Tags: GE | Bid | France | Alstom

GE Poised to Succeed in Its Bid for France's Alstom

Sunday, 22 June 2014 10:08 AM

General Electric Co. is moving closer to its biggest acquisition ever, a $17 billion deal for Alstom SA’s energy assets, after the French company’s board approved the offer.

The companies announced an agreement Saturday as talks continued for France to buy a 20 percent stake in Alstom from shareholder Bouygues SA, a condition set by the state to back GE’s purchase. The government and Bouygues are near an accord, said two people familiar with the matter who asked not to be identified because the details are private.

GE prevailed over a Siemens AG counterproposal and initial French opposition that triggered a sweetened offer last week. GE is buying Alstom’s gas turbine operations and creating joint ventures in the steam turbine, renewable energy and electrical-transmission businesses, while the French company gets GE’s rail-signaling operations for 602 million euros ($825 million).

“We will now move to the next phase of the Alstom alliance,” Chief Executive Officer Jeffrey Immelt said in a statement. GE predicted a 2015 closing and said the valuation hadn’t changed since it made a formal offer on April 30.

Alstom said the sale proceeds will help bolster its train, metro and signaling business; pay down debt; return cash to shareholders; and invest about 2.5 billion euros in the ventures being formed with Fairfield, Connecticut-based GE in steam turbines and renewable-energy and power-transmission gear.

‘Very Complementary’

“The combination of the very complementary energy businesses of Alstom and GE would create a stronger entity,” Alstom CEO Patrick Kron said in a statement.

Based in the Paris suburb of Levallois-Perret, Alstom built France’s power grid and makes the high-speed TGV trains as well as the generators that produce most of the nation’s electricity. That history has helped cement its status as a local industrial icon, and spurred the government’s pursuit of an equity stake.

Messages left for spokesmen for the government and Paris-based Bouygues, a construction company, about their discussions weren’t returned.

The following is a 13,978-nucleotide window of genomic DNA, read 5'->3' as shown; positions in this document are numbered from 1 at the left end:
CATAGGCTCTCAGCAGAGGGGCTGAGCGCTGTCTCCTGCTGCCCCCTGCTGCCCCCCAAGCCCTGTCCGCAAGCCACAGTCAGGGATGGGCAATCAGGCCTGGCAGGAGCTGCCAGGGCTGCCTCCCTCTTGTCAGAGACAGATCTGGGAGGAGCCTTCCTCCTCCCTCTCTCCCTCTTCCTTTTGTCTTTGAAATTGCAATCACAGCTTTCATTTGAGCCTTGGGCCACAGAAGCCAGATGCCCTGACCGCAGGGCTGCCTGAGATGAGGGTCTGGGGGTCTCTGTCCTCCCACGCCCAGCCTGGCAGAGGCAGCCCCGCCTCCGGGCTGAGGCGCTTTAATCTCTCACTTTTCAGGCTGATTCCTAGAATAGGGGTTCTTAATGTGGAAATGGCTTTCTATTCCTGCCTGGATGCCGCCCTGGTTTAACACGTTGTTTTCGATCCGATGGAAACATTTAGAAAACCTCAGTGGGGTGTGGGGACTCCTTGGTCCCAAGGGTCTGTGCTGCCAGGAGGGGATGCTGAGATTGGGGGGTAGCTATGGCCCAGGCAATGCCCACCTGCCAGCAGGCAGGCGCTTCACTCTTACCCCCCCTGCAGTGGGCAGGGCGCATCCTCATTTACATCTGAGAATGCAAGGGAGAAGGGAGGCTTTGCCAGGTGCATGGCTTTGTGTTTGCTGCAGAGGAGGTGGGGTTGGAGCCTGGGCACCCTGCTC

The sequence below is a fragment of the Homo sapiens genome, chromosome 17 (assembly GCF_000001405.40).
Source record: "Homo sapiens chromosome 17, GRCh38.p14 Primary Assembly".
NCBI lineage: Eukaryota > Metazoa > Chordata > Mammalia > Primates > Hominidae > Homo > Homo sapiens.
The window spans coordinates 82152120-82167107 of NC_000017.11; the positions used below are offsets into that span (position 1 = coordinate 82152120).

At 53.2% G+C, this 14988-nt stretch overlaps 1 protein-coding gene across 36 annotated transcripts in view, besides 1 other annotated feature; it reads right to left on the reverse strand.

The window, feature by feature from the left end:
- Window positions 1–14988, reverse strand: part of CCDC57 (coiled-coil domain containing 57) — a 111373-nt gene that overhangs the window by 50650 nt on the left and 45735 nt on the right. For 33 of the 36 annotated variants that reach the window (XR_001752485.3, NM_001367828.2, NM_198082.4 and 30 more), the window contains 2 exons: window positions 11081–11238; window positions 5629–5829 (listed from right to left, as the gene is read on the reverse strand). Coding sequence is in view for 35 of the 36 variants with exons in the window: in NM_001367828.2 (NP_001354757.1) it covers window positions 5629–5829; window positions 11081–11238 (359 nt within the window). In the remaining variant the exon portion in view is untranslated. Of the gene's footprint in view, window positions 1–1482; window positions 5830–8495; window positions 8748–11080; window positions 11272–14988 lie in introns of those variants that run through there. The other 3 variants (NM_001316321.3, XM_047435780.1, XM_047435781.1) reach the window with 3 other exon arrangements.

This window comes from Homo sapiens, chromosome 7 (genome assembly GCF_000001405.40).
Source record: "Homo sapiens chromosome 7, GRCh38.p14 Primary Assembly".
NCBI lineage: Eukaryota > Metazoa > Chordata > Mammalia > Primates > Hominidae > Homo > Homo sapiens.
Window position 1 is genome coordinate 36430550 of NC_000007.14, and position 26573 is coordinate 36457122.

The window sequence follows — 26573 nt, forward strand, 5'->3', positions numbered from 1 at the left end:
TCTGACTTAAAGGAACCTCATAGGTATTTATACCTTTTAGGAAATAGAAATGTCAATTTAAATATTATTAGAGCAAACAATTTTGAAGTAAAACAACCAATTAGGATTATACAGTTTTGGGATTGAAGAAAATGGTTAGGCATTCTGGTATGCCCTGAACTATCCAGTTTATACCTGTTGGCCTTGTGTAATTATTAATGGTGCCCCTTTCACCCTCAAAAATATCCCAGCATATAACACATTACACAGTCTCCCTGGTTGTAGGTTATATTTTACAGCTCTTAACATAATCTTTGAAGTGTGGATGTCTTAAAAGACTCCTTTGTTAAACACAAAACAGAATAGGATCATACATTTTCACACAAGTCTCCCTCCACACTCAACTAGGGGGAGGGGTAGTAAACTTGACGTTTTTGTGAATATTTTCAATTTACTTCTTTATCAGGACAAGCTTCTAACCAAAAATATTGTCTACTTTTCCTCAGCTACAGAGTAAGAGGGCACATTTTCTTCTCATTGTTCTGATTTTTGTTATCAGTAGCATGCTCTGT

France’s stake in Alstom will be acquired at market prices from Bouygues, Economy Minister Arnaud Montebourg said on Friday. He said the state would block the GE deal if France couldn’t reach an agreement on the investment.

Alstom’s Deadline

“It’s a prerequisite that France takes 20 percent of the capital,” Montebourg said. Alstom closed Friday at 28 euros, valuing the company at 8.64 billion euros. Bouygues’s current stake is about 29 percent, which the French builder values at 34 euros per share.

The French government has 2.7 billion euros in cash available after the sale of shares in Safran SA, Airbus Group NV and Aeroports de Paris, Montebourg was quoted as saying by French newspaper Le Parisien Sunday.

Alstom’s board had set a deadline of Monday to consider offers for the energy business, with Munich-based Siemens also in the running until the government said that it favored GE.

French law permits state intervention to block acquisitions of companies deemed to be of national importance. In 2005, France passed an anti-takeover decree amid speculation PepsiCo Inc. planned to bid for dairy-products maker Danone. GE’s attempt to buy U.S. rival Honeywell International Inc., announced in 2000, collapsed when GE refused to make concessions sought by European Union officials.

Immelt’s Visits

For Immelt, securing France’s backing marks a victory for his lobbying campaign to soothe local political concerns. Officials called GE’s first proposal unacceptable, with Montebourg expressing a preference for a so-called European solution and strengthening the government’s ability to insert itself into acquisitions.

GE responded by revising the terms and sending senior executives led by Immelt to visit government officials. Immelt met with French President Francois Hollande and made a rare appearance last month by a U.S. CEO before the National Assembly.

GE refined its offer by proposing alliances in nuclear technology and rail, and adding safeguards to its pledge to create 1,000 local industrial jobs. The sale of GE’s rail- signaling operations, to be added to Alstom’s transport business, was one of the concessions in the updated bid.

“The state has succeeded in keeping Alstom French,” Montebourg said on Friday.

Energy Assets

GE shares rose 0.2 percent to $26.97 Friday in New York. Siemens gained 0.3 percent to 100.25 euros, while Bouygues slid 1.3 percent to 32.28 euros.

Siemens sought Alstom’s energy assets to expand in Europe and keep its U.S. rival at bay. Working with Mitsubishi Heavy Industries Ltd. and later joined by Hitachi Ltd., the German company put together a counterproposal and sought to wrest away GE’s prize.

A final offer, made hours before Montebourg endorsed GE’s plan, valued Alstom’s energy assets at 14.6 billion euros.

CEO Joe Kaeser reiterated his view that Siemens had a superior bid while saying the company would accept France’s wishes. “We respect and understand the political interest of the government in the field of energy technology,” Kaeser said in a statement.

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General Electric Co. is moving closer to its biggest acquisition ever, a $17 billion deal for Alstom SA's energy assets, after the French company's board approved the offer.
GE, Bid, France, Alstom
Sunday, 22 June 2014 10:08 AM
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